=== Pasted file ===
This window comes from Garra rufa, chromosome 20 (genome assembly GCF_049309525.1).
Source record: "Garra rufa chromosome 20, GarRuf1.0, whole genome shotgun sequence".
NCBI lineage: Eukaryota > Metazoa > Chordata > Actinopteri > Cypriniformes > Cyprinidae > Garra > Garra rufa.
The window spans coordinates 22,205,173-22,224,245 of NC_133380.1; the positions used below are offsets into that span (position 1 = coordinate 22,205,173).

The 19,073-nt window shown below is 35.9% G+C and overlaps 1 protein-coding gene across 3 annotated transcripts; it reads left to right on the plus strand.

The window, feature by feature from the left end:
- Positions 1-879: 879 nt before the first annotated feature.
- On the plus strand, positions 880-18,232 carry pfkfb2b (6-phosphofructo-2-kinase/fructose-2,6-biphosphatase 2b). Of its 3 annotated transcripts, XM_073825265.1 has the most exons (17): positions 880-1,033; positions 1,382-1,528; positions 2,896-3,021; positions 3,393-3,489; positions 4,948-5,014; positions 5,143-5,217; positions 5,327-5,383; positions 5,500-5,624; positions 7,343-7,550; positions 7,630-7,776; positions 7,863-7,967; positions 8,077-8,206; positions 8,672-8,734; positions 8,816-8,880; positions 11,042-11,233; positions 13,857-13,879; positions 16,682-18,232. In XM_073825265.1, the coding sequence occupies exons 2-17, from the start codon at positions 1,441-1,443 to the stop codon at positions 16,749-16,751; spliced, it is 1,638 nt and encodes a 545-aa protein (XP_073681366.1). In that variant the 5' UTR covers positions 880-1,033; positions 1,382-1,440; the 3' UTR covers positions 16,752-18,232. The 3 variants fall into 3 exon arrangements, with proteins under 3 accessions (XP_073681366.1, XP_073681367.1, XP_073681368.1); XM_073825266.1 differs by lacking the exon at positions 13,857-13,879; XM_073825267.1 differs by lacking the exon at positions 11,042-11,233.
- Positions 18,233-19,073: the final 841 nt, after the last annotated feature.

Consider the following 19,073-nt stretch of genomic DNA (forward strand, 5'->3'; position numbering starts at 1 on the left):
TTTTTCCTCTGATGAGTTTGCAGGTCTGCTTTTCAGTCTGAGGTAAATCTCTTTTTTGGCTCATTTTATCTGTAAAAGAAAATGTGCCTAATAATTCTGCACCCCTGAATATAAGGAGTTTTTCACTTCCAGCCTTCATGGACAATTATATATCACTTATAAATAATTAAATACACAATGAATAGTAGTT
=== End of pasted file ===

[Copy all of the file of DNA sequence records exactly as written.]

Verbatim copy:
This window comes from Garra rufa, chromosome 20 (genome assembly GCF_049309525.1).
Source record: "Garra rufa chromosome 20, GarRuf1.0, whole genome shotgun sequence".
NCBI lineage: Eukaryota > Metazoa > Chordata > Actinopteri > Cypriniformes > Cyprinidae > Garra > Garra rufa.
The window spans coordinates 22,205,173-22,224,245 of NC_133380.1; the positions used below are offsets into that span (position 1 = coordinate 22,205,173).

The 19,073-nt window shown below is 35.9% G+C and overlaps 1 protein-coding gene across 3 annotated transcripts; it reads left to right on the plus strand.

The window, feature by feature from the left end:
- Positions 1-879: 879 nt before the first annotated feature.
- On the plus strand, positions 880-18,232 carry pfkfb2b (6-phosphofructo-2-kinase/fructose-2,6-biphosphatase 2b). Of its 3 annotated transcripts, XM_073825265.1 has the most exons (17): positions 880-1,033; positions 1,382-1,528; positions 2,896-3,021; positions 3,393-3,489; positions 4,948-5,014; positions 5,143-5,217; positions 5,327-5,383; positions 5,500-5,624; positions 7,343-7,550; positions 7,630-7,776; positions 7,863-7,967; positions 8,077-8,206; positions 8,672-8,734; positions 8,816-8,880; positions 11,042-11,233; positions 13,857-13,879; positions 16,682-18,232. In XM_073825265.1, the coding sequence occupies exons 2-17, from the start codon at positions 1,441-1,443 to the stop codon at positions 16,749-16,751; spliced, it is 1,638 nt and encodes a 545-aa protein (XP_073681366.1). In that variant the 5' UTR covers positions 880-1,033; positions 1,382-1,440; the 3' UTR covers positions 16,752-18,232. The 3 variants fall into 3 exon arrangements, with proteins under 3 accessions (XP_073681366.1, XP_073681367.1, XP_073681368.1); XM_073825266.1 differs by lacking the exon at positions 13,857-13,879; XM_073825267.1 differs by lacking the exon at positions 11,042-11,233.
- Positions 18,233-19,073: the final 841 nt, after the last annotated feature.

Consider the following 19,073-nt stretch of genomic DNA (forward strand, 5'->3'; position numbering starts at 1 on the left):
TTTTTCCTCTGATGAGTTTGCAGGTCTGCTTTTCAGTCTGAGGTAAATCTCTTTTTTGGCTCATTTTATCTGTAAAAGAAAATGTGCCTAATAATTCTGCACCCCTGAATATAAGGAGTTTTTCACTTCCAGCCTTCATGGACAATTATATATCACTTATAAATAATTAAATACACAATGAATAGTAGTT